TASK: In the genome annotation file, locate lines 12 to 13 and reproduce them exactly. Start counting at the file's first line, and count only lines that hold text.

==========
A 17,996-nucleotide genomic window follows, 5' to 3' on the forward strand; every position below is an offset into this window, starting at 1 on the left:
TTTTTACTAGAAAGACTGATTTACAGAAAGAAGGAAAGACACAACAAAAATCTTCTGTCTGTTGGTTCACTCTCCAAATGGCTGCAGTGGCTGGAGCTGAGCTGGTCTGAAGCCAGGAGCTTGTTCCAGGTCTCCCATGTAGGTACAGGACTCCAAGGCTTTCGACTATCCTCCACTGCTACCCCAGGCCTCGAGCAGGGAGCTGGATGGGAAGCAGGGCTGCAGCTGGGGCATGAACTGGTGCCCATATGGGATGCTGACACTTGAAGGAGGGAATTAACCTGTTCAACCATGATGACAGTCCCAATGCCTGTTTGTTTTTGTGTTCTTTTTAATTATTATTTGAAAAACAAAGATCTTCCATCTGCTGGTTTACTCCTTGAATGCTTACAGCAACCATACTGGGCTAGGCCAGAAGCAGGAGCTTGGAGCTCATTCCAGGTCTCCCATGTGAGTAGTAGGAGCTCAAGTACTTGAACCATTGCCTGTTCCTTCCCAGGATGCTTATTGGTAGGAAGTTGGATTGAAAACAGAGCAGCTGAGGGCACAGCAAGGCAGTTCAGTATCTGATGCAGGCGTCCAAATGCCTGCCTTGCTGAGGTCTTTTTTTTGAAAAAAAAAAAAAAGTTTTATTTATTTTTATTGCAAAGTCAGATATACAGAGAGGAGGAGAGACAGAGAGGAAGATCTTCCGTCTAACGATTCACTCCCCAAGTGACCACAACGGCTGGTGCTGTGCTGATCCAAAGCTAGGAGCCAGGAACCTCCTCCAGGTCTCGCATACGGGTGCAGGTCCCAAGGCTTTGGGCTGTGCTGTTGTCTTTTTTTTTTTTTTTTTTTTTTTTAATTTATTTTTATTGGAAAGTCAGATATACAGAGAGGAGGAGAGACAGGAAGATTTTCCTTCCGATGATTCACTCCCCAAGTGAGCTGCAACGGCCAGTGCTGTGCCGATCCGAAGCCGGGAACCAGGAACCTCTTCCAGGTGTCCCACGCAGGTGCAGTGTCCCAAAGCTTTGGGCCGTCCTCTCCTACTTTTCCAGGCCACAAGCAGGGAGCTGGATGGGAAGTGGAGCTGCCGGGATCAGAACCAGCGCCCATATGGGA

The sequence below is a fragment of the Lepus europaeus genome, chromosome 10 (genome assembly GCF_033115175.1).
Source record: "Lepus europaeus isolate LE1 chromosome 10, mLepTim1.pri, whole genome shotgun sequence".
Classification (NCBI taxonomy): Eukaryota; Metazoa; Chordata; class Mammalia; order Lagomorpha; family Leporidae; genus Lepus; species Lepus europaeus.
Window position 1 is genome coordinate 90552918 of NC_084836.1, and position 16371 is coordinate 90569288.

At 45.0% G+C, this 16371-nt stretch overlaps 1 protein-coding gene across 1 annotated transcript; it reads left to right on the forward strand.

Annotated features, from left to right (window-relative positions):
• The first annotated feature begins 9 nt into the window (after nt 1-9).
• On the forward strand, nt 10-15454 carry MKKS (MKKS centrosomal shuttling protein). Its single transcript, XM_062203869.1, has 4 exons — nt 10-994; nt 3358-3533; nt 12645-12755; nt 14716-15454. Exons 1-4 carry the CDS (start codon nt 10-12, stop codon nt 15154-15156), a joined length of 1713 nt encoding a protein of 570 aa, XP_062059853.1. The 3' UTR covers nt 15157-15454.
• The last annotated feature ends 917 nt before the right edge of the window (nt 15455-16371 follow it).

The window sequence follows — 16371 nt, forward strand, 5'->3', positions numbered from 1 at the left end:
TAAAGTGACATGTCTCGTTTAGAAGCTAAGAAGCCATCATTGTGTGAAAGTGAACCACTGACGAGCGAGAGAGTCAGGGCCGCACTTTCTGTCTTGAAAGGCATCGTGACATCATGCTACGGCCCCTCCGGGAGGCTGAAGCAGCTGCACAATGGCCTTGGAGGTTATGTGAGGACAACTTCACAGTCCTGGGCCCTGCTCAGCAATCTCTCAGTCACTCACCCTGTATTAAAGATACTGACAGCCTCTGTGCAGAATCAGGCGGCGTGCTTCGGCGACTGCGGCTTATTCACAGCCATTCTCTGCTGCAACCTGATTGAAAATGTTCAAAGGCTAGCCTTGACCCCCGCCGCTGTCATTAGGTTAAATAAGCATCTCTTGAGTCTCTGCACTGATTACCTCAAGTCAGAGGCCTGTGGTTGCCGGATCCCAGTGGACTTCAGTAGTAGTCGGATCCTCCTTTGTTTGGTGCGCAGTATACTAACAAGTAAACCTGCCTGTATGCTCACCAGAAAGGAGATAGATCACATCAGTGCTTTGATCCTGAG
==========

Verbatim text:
The window sequence follows — 16371 nt, forward strand, 5'->3', positions numbered from 1 at the left end:
TAAAGTGACATGTCTCGTTTAGAAGCTAAGAAGCCATCATTGTGTGAAAGTGAACCACTGACGAGCGAGAGAGTCAGGGCCGCACTTTCTGTCTTGAAAGGCATCGTGACATCATGCTACGGCCCCTCCGGGAGGCTGAAGCAGCTGCACAATGGCCTTGGAGGTTATGTGAGGACAACTTCACAGTCCTGGGCCCTGCTCAGCAATCTCTCAGTCACTCACCCTGTATTAAAGATACTGACAGCCTCTGTGCAGAATCAGGCGGCGTGCTTCGGCGACTGCGGCTTATTCACAGCCATTCTCTGCTGCAACCTGATTGAAAATGTTCAAAGGCTAGCCTTGACCCCCGCCGCTGTCATTAGGTTAAATAAGCATCTCTTGAGTCTCTGCACTGATTACCTCAAGTCAGAGGCCTGTGGTTGCCGGATCCCAGTGGACTTCAGTAGTAGTCGGATCCTCCTTTGTTTGGTGCGCAGTATACTAACAAGTAAACCTGCCTGTATGCTCACCAGAAAGGAGATAGATCACATCAGTGCTTTGATCCTGAG